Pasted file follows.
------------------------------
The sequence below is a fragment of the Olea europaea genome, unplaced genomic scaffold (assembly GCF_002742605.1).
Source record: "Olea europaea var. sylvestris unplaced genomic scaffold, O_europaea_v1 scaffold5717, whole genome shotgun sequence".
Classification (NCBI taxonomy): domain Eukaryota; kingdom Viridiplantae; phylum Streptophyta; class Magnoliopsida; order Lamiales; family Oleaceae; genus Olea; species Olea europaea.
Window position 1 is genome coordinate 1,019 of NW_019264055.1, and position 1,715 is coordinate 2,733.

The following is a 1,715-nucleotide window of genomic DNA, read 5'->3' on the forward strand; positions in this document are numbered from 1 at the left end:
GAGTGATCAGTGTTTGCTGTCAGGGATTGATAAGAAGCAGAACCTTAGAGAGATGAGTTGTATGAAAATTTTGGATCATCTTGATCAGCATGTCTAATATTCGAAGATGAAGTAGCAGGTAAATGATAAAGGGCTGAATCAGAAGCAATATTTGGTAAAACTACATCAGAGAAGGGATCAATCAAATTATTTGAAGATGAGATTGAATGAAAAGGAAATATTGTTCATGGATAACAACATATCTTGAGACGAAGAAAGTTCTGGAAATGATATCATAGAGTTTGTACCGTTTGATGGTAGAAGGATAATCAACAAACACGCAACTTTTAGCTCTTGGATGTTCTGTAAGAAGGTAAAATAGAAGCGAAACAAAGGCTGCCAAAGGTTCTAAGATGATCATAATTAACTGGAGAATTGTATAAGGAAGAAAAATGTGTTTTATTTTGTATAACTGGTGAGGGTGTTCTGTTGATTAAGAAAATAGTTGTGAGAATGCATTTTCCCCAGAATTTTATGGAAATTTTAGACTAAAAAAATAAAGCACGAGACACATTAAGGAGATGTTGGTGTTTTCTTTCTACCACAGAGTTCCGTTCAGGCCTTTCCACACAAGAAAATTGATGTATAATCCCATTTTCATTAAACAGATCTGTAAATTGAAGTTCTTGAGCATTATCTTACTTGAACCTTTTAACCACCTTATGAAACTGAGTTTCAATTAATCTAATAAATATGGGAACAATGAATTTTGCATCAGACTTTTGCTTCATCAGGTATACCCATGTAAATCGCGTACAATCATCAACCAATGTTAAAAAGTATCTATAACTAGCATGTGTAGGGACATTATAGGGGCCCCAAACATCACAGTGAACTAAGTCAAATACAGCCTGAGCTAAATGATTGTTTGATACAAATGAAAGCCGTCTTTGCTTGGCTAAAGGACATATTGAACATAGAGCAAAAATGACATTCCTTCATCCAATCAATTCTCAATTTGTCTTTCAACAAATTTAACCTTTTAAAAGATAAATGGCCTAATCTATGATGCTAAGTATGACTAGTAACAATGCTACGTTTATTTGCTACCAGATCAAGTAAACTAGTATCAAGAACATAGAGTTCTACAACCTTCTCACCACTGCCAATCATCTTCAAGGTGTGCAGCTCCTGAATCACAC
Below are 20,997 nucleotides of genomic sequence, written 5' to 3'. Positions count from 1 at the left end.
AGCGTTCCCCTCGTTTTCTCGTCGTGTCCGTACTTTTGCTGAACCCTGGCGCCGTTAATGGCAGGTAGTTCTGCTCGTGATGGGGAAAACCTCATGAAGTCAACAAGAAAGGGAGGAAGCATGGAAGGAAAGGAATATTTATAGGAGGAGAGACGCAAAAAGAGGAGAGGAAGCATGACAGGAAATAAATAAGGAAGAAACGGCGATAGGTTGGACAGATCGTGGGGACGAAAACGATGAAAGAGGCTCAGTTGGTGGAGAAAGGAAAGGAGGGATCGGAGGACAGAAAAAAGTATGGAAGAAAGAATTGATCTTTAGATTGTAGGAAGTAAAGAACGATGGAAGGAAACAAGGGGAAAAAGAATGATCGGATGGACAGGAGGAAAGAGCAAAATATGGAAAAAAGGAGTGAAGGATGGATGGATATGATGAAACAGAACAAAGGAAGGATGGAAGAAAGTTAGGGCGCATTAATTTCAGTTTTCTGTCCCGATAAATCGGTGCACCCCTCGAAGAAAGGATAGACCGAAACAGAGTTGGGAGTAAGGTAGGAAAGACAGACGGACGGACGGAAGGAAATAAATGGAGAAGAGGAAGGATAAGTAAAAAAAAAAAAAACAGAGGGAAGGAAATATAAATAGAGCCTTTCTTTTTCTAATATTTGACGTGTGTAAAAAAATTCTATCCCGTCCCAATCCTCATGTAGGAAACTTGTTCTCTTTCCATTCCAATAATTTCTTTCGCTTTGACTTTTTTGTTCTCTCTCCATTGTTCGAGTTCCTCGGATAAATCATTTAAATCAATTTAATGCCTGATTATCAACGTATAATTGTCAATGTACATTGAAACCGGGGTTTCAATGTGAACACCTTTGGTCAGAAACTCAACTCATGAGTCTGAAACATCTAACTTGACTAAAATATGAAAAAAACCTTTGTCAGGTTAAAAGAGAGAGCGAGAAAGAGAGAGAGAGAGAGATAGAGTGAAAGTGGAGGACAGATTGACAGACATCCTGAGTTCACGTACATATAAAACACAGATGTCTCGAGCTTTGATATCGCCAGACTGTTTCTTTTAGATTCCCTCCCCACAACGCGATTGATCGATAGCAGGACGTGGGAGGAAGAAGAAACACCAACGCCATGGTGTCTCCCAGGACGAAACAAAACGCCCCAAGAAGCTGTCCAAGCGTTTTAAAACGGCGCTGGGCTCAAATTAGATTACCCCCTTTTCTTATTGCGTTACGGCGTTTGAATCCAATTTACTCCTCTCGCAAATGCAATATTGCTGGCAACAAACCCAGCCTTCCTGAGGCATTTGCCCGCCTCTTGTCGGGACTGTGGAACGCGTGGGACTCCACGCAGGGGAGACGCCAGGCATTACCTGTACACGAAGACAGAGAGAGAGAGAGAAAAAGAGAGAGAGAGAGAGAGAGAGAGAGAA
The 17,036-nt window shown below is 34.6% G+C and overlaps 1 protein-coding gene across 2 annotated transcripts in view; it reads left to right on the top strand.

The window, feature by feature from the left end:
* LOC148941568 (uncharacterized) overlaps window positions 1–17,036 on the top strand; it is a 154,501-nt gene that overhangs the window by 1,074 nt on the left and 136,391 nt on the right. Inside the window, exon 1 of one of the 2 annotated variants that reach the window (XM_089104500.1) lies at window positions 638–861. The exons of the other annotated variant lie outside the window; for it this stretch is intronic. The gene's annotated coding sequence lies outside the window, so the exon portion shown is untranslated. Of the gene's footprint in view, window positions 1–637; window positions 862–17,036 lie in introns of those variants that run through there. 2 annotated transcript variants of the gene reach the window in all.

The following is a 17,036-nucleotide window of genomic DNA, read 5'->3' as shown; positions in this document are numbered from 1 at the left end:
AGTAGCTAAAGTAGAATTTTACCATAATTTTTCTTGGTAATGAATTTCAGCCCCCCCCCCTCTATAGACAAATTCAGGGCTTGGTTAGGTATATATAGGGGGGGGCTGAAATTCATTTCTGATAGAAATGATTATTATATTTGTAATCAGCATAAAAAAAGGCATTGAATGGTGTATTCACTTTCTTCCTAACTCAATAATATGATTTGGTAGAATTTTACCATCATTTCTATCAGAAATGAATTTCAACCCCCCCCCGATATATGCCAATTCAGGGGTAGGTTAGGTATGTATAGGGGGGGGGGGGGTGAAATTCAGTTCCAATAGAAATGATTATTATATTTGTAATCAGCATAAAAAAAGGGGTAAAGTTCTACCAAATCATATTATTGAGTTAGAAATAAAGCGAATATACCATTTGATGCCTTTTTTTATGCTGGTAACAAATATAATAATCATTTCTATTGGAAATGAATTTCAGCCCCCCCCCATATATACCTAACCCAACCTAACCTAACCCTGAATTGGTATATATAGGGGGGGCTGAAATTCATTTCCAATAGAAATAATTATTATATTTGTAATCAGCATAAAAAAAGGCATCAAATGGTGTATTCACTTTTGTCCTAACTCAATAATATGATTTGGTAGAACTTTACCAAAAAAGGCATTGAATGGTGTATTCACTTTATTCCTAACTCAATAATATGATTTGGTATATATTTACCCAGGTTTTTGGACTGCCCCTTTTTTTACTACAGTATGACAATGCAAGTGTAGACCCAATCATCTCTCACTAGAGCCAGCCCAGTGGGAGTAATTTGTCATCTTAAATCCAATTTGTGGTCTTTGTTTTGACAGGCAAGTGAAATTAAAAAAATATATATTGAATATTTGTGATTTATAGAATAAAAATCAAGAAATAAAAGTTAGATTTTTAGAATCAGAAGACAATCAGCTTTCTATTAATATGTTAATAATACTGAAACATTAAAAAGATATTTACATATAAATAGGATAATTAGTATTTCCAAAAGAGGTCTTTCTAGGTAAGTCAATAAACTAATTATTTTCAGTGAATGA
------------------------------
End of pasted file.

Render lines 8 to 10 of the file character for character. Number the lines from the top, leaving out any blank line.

AGCGTTCCCCTCGTTTTCTCGTCGTGTCCGTACTTTTGCTGAACCCTGGCGCCGTTAATGGCAGGTAGTTCTGCTCGTGATGGGGAAAACCTCATGAAGTCAACAAGAAAGGGAGGAAGCATGGAAGGAAAGGAATATTTATAGGAGGAGAGACGCAAAAAGAGGAGAGGAAGCATGACAGGAAATAAATAAGGAAGAAACGGCGATAGGTTGGACAGATCGTGGGGACGAAAACGATGAAAGAGGCTCAGTTGGTGGAGAAAGGAAAGGAGGGATCGGAGGACAGAAAAAAGTATGGAAGAAAGAATTGATCTTTAGATTGTAGGAAGTAAAGAACGATGGAAGGAAACAAGGGGAAAAAGAATGATCGGATGGACAGGAGGAAAGAGCAAAATATGGAAAAAAGGAGTGAAGGATGGATGGATATGATGAAACAGAACAAAGGAAGGATGGAAGAAAGTTAGGGCGCATTAATTTCAGTTTTCTGTCCCGATAAATCGGTGCACCCCTCGAAGAAAGGATAGACCGAAACAGAGTTGGGAGTAAGGTAGGAAAGACAGACGGACGGACGGAAGGAAATAAATGGAGAAGAGGAAGGATAAGTAAAAAAAAAAAAAACAGAGGGAAGGAAATATAAATAGAGCCTTTCTTTTTCTAATATTTGACGTGTGTAAAAAAATTCTATCCCGTCCCAATCCTCATGTAGGAAACTTGTTCTCTTTCCATTCCAATAATTTCTTTCGCTTTGACTTTTTTGTTCTCTCTCCATTGTTCGAGTTCCTCGGATAAATCATTTAAATCAATTTAATGCCTGATTATCAACGTATAATTGTCAATGTACATTGAAACCGGGGTTTCAATGTGAACACCTTTGGTCAGAAACTCAACTCATGAGTCTGAAACATCTAACTTGACTAAAATATGAAAAAAACCTTTGTCAGGTTAAAAGAGAGAGCGAGAAAGAGAGAGAGAGAGAGATAGAGTGAAAGTGGAGGACAGATTGACAGACATCCTGAGTTCACGTACATATAAAACACAGATGTCTCGAGCTTTGATATCGCCAGACTGTTTCTTTTAGATTCCCTCCCCACAACGCGATTGATCGATAGCAGGACGTGGGAGGAAGAAGAAACACCAACGCCATGGTGTCTCCCAGGACGAAACAAAACGCCCCAAGAAGCTGTCCAAGCGTTTTAAAACGGCGCTGGGCTCAAATTAGATTACCCCCTTTTCTTATTGCGTTACGGCGTTTGAATCCAATTTACTCCTCTCGCAAATGCAATATTGCTGGCAACAAACCCAGCCTTCCTGAGGCATTTGCCCGCCTCTTGTCGGGACTGTGGAACGCGTGGGACTCCACGCAGGGGAGACGCCAGGCATTACCTGTACACGAAGACAGAGAGAGAGAGAGAAAAAGAGAGAGAGAGAGAGAGAGAGAGAGAA
The 17,036-nt window shown below is 34.6% G+C and overlaps 1 protein-coding gene across 2 annotated transcripts in view; it reads left to right on the top strand.

The window, feature by feature from the left end: